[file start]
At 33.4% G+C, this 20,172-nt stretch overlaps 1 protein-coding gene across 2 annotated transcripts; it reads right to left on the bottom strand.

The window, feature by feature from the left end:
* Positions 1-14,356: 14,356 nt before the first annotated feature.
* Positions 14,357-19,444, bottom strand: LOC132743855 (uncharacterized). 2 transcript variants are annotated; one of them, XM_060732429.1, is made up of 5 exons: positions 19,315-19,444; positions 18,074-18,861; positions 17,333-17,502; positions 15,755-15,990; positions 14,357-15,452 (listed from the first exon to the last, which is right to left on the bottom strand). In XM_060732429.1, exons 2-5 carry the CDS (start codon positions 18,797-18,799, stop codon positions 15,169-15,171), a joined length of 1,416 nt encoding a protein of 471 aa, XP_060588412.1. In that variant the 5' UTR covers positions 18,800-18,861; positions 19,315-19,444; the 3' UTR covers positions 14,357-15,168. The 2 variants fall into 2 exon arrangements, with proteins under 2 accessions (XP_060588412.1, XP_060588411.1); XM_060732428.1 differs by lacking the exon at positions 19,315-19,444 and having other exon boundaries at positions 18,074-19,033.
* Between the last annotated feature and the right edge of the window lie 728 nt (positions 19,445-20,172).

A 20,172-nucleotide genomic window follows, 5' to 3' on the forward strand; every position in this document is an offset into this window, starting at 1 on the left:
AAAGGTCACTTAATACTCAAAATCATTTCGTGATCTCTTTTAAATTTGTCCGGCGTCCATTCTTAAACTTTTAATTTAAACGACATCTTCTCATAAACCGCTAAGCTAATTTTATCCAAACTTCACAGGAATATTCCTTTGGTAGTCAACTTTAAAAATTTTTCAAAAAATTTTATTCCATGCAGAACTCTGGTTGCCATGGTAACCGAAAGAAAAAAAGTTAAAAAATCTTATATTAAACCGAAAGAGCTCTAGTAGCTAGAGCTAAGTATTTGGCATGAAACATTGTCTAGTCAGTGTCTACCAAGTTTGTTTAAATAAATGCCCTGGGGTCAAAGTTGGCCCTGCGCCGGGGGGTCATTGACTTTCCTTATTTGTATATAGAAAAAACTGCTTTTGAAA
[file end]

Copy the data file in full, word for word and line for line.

At 33.4% G+C, this 20,172-nt stretch overlaps 1 protein-coding gene across 2 annotated transcripts; it reads right to left on the bottom strand.

The window, feature by feature from the left end:
* Positions 1-14,356: 14,356 nt before the first annotated feature.
* Positions 14,357-19,444, bottom strand: LOC132743855 (uncharacterized). 2 transcript variants are annotated; one of them, XM_060732429.1, is made up of 5 exons: positions 19,315-19,444; positions 18,074-18,861; positions 17,333-17,502; positions 15,755-15,990; positions 14,357-15,452 (listed from the first exon to the last, which is right to left on the bottom strand). In XM_060732429.1, exons 2-5 carry the CDS (start codon positions 18,797-18,799, stop codon positions 15,169-15,171), a joined length of 1,416 nt encoding a protein of 471 aa, XP_060588412.1. In that variant the 5' UTR covers positions 18,800-18,861; positions 19,315-19,444; the 3' UTR covers positions 14,357-15,168. The 2 variants fall into 2 exon arrangements, with proteins under 2 accessions (XP_060588412.1, XP_060588411.1); XM_060732428.1 differs by lacking the exon at positions 19,315-19,444 and having other exon boundaries at positions 18,074-19,033.
* Between the last annotated feature and the right edge of the window lie 728 nt (positions 19,445-20,172).

A 20,172-nucleotide genomic window follows, 5' to 3' on the forward strand; every position in this document is an offset into this window, starting at 1 on the left:
AAAGGTCACTTAATACTCAAAATCATTTCGTGATCTCTTTTAAATTTGTCCGGCGTCCATTCTTAAACTTTTAATTTAAACGACATCTTCTCATAAACCGCTAAGCTAATTTTATCCAAACTTCACAGGAATATTCCTTTGGTAGTCAACTTTAAAAATTTTTCAAAAAATTTTATTCCATGCAGAACTCTGGTTGCCATGGTAACCGAAAGAAAAAAAGTTAAAAAATCTTATATTAAACCGAAAGAGCTCTAGTAGCTAGAGCTAAGTATTTGGCATGAAACATTGTCTAGTCAGTGTCTACCAAGTTTGTTTAAATAAATGCCCTGGGGTCAAAGTTGGCCCTGCGCCGGGGGGTCATTGACTTTCCTTATTTGTATATAGAAAAAACTGCTTTTGAAA